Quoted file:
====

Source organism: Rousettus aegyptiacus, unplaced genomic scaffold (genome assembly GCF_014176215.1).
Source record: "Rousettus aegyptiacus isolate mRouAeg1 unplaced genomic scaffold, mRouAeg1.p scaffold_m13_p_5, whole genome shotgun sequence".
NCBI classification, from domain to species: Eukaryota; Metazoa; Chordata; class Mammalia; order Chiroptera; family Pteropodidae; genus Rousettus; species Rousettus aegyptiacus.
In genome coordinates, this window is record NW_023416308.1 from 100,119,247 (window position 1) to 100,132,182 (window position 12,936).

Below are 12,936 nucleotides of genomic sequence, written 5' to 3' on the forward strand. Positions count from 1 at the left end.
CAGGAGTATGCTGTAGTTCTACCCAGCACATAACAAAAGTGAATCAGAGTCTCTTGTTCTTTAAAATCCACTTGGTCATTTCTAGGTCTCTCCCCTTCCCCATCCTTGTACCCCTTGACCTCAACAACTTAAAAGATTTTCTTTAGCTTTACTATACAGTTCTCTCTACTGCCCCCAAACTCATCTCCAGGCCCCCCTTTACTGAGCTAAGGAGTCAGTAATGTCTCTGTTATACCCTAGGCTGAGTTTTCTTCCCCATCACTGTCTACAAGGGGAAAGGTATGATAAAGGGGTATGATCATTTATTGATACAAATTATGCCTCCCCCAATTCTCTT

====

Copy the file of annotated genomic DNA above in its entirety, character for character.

Source organism: Rousettus aegyptiacus, unplaced genomic scaffold (genome assembly GCF_014176215.1).
Source record: "Rousettus aegyptiacus isolate mRouAeg1 unplaced genomic scaffold, mRouAeg1.p scaffold_m13_p_5, whole genome shotgun sequence".
NCBI classification, from domain to species: Eukaryota; Metazoa; Chordata; class Mammalia; order Chiroptera; family Pteropodidae; genus Rousettus; species Rousettus aegyptiacus.
In genome coordinates, this window is record NW_023416308.1 from 100,119,247 (window position 1) to 100,132,182 (window position 12,936).

Below are 12,936 nucleotides of genomic sequence, written 5' to 3' on the forward strand. Positions count from 1 at the left end.
CAGGAGTATGCTGTAGTTCTACCCAGCACATAACAAAAGTGAATCAGAGTCTCTTGTTCTTTAAAATCCACTTGGTCATTTCTAGGTCTCTCCCCTTCCCCATCCTTGTACCCCTTGACCTCAACAACTTAAAAGATTTTCTTTAGCTTTACTATACAGTTCTCTCTACTGCCCCCAAACTCATCTCCAGGCCCCCCTTTACTGAGCTAAGGAGTCAGTAATGTCTCTGTTATACCCTAGGCTGAGTTTTCTTCCCCATCACTGTCTACAAGGGGAAAGGTATGATAAAGGGGTATGATCATTTATTGATACAAATTATGCCTCCCCCAATTCTCTT